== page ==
A Unibody MacBook, VMware Fusion, and Windows 7 Beta


A couple of days ago I installed Windows 7 beta (32-bit, Ultimate version) on my 13″ unibody MacBook, and I thought I’d recount my installation experience in case some of you are curious how the other half (OK, the other 95 percent) live.

Alas, this exercise afforded little opportunity to dazzle anyone with my technical acumen. I have no stories of incompatible hardware (even my five-year old HP printer is fine), no BSODs, no failed installations. Heck, I can’t even brag about hitting up Microsoft’s knowledge base and then going to the four corners of the Internet to download various drivers to make it all work. 

Make no mistake, I was still in the Windows world, and got a reminder of that pretty quickly, which I’ll explain shortly, but the bottom line is this was about as uneventful an installation of Windows as you could ask for. 
 Here’s how I installed: 

  • Hit the MS web site and download the beta. It comes in the form of an ISO image file. As an aside, MS warns you that it may take “many hours” to download the file — it’s 2.44 GB. Ha! They laughed at me when I ponied up extra dollars each month for Cox Cable’s special premium high-speed connection. The fools! Who’s laughing now? Thirty-seven minutes for the download.
  • In VMware 2.01 create a new virtual machine. My existing VM is Windows XP, which Windows 7 will not upgrade, but I didn’t want this beta software on the existing machine anyway. Hey, it’s beta folks, the beauty of VM is you can have a new “PC” whenever you want it. For the new machine I chose Windows 2008 Server as the “base.” I used the ISO file as the installation media. 


  • I did not choose the Easy Install option. I suspected a scripted easy installation might not work until VMware has a bona-fide Windows 7 option. Since I was using Windows 2008 Server as a surrogate, I figured I’d just handle the install prompts myself.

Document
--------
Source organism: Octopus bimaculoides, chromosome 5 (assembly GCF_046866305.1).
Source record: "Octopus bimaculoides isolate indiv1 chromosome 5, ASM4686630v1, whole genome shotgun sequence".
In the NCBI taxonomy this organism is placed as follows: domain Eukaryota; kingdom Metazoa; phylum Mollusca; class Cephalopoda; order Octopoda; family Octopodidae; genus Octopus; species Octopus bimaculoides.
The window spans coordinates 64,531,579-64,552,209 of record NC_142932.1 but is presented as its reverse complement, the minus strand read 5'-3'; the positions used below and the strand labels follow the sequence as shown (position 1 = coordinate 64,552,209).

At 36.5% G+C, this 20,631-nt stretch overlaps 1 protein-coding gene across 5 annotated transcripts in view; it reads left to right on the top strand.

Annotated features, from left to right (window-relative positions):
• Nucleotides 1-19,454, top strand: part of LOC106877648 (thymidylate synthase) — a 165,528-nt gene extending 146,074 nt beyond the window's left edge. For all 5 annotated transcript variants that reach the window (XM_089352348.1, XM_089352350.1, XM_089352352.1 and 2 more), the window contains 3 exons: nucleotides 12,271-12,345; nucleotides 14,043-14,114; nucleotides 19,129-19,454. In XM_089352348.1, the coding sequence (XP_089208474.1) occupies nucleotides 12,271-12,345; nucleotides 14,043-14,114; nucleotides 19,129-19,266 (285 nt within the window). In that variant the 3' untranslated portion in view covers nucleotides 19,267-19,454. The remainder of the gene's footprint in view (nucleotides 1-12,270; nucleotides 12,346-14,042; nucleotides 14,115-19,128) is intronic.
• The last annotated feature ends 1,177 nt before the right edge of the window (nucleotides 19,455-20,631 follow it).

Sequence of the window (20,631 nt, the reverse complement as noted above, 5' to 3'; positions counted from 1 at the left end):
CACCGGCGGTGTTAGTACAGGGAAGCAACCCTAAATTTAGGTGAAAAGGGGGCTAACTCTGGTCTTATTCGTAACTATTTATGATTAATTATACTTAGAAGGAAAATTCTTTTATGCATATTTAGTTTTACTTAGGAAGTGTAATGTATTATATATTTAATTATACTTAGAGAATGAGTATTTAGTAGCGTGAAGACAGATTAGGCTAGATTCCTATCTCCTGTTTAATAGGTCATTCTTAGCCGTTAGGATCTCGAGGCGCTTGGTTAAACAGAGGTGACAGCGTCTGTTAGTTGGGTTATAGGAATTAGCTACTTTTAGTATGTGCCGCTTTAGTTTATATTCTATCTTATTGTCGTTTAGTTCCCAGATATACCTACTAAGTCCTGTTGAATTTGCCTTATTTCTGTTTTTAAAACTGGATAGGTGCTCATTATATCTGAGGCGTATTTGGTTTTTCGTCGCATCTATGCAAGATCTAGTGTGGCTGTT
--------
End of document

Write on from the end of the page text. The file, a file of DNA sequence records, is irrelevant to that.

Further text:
• Replied to the usual prompts, and the installation took off. It was done in under 40 minutes. 
  • Installed the VMware Tools. 

That’s really it. After this was done I changed the desktop to 1280 x 800 and ran it full screen. Internet, sound, trackpad, graphics, all just worked. I didn’t even have to configure my printer, it was just there as my default. Smooth.

For those who didn’t know, Microsoft has unbundled the basic mail, chat, photo, etc. software from Windows 7. Therefore the installation is pretty spartan. So the first thing you should do is download the Windows Live Essential apps to fill that gap. I’ve been running these in beta on XP for quite a while, and they were taken out of beta status just a couple weeks ago. 

It was at this point I hit my first snag. I used VMware to share my Mac’s Pictures folder, and then pointed Windows Live Photo Gallery to that share. It created a couple picture thumbnails, and then froze. I could force quit the app, but every time I opend it it would try to process the share, and freeze. 

So I removed the share, thinking the app would balk at it being missing and I could just get rid of the reference. Nope, it still tried to handle the share and would freeze. Bummer. 

OK, I uninstall the app and re-install it. Sadly, it remembered the share and still froze. 

So I dug into the Registry to see if I could find where the string for this share was stored within the photo app so I could delete it manually. It was at this point I really remembered I was in WIndows. Put simply, the registry blows. Anyway, my searches turned up negative so I needed to take another tack. 

I re-established the share and decided to try using the brief delay between the app opening and when it tries to process the share to delete it via the app’s interface. I couldn’t quite right-click the share and hit Delete fast enough on the first two tries, but on the third I got it. Now all is well. 

While the registry serves as a Windows reminder, I don’t really blame anyone for this issue. Is it the VMware share? Is it Win 7? Is it the photo app? It doesn’t matter much since right now VMware does not claim support for Win 7, and I’m sure it’s not yet a tested config for Microsoft either. For what it’s worth, I’m using another VM share for a folder between the Mac and the VM machine in Windows Explorer with no problems, so it may be the photo app. 

The only other glitch I had was that after a few hours that first evening, I lost sound. I tried rebooting and a couple other things, but it was getting late and I resolved to tackle it the next day. However, the next day (yesterday) it was working again, and has been since. 

So what’s it been like in use? My short time so far with Win 7 has been positive. I do not have the Aero “see-through” windows or previews (the VM graphics do not support them), but even lacking those the interface is decent. Hovering over an app in the dock taskbar pops up the names of the windows (or tabs in IE), and overall response seems to be close to my XP SP3 VM. 

As I get more familiar with Win 7 in comparison with Mac OS X and Win XP I’ll likely post more bits and pieces of my experiences. For now, however, I’m off to a good start.


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